Leaving my depressed and alcoholic husband: 'I needed to fight for my own health'

Talking about mental health is no longer taboo. But what it is like to live with someone who struggles with their mental health? Beyond the support they can supply, spouses often receive little attention. Now divorced, one woman describes what it is like to live with, and then lose her husband to depression and alcoholism.

Google ‘my spouse is depressed’ and you will not be overwhelmed by advice aimed at you. Mostly, what you will find are articles outlining how you might support your partner.

Much as mental health has become a far more acceptable, mainstream thing to talk about, the reality of living with a depressive, and the effect that that can have on loved ones, ‘depression fallout’ as it has been termed, is widely ignored.

To begin with, diagnosis itself can be tricky. Depression doesn’t necessarily present as lying around in bed, but can manifest as anger, frustration, irritability. It can be hard to recognise, and there can be a long period of unexplained difficulty, living in a toxic home environment. Fiona’s (not her own name) ex-husband suffered from depression and alcoholism, they are now divorced.


“At home he would just watch TV, nothing else. He didn’t feel like sex, making dinner together, anything. If he was out he was great, but the moment we would get home his mood would change completely, and I couldn’t reach him at all. I’m pretty sure he knew before we met that he had a problem, but hadn’t really admitted it to himself properly,” says Fiona. “He would blame others. Then when we met, in his head I was the one who was supposed to fix it.”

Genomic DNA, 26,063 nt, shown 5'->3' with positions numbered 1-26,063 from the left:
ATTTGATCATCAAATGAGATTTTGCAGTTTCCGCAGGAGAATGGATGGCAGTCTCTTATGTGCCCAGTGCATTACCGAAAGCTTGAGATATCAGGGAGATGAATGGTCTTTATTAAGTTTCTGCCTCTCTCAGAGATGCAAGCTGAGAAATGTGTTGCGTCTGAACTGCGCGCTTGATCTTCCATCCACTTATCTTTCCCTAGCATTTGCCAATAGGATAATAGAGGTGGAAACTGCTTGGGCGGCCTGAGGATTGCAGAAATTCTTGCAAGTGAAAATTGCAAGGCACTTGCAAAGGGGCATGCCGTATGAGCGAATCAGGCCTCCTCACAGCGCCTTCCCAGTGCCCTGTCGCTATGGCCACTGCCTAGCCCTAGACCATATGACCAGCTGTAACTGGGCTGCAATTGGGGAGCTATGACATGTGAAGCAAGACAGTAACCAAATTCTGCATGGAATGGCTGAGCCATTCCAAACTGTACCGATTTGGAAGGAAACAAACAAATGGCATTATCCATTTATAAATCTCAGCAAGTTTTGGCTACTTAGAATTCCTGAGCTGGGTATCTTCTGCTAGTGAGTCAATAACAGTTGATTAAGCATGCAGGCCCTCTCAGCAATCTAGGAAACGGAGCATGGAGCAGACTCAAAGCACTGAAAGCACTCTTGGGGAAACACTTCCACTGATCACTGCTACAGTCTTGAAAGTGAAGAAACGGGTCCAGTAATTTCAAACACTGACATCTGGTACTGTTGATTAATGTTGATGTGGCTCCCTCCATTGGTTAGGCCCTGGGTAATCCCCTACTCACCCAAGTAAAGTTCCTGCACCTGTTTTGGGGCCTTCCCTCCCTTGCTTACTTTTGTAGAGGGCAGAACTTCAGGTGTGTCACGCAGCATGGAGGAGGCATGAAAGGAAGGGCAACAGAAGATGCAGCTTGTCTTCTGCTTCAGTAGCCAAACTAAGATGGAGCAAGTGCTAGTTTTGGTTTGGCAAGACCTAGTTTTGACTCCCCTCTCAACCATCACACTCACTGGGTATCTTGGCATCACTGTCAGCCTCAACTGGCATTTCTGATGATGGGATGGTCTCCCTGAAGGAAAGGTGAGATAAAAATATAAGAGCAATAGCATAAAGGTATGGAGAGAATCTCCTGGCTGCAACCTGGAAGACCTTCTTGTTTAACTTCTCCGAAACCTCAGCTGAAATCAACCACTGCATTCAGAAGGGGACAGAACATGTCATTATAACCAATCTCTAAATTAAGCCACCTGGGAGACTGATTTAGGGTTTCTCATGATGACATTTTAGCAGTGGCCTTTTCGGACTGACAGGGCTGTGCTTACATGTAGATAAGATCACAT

Often a new partner will experience a sort of honeymoon-of-mood period, where they unwittingly behave as a sort of emotional plaster to their depressed spouse. Eventually, inevitably, they will cease to be a source of mood enhancement, and the depression will resurface. “Before we got married, there were no signs of depression, he was a really happy person,” Fiona recalls. “The first sign of something wrong was at an anniversary celebration, there was a problem with our hotel, a small thing, but he just switched off completely.” Being easily overwhelmed, or suffering from hair-trigger stress levels, are common symptoms often ignored in online lists of signs of depression.

Back in a hole again

As the marriage progressed, Fiona’s husband’s depression would continually resurface. Months would go by, and then something would happen and he would be “back again in a hole, only this time even darker.”

Getting a person to acknowledge there is a problem, and to seek professional help, can be huge uphill battles. The scariest thing for a depressive is to look inside, to have to face the bad stuff causing the mental health issues. Instead, they often look outwards; blame people, work, lack of energy, for their dissatisfaction.

Slowly, the depression became the dominating factor of life for Fiona and her ex. “After a while you realise you’re acting according to their moods, which are constantly switching. You don’t know whether they will be having a good day or a bad day. And a good day could easily turn into a bad day in a split second, over nothing.”

Exhausted and overwhelmed, self-care became an impossibility.  “Looking after yourself is really, really difficult,” explains Fiona, “because all your energy is spent on the other person. It’s hard to even work out a time when you could look after yourself, because everything depends on their mood.”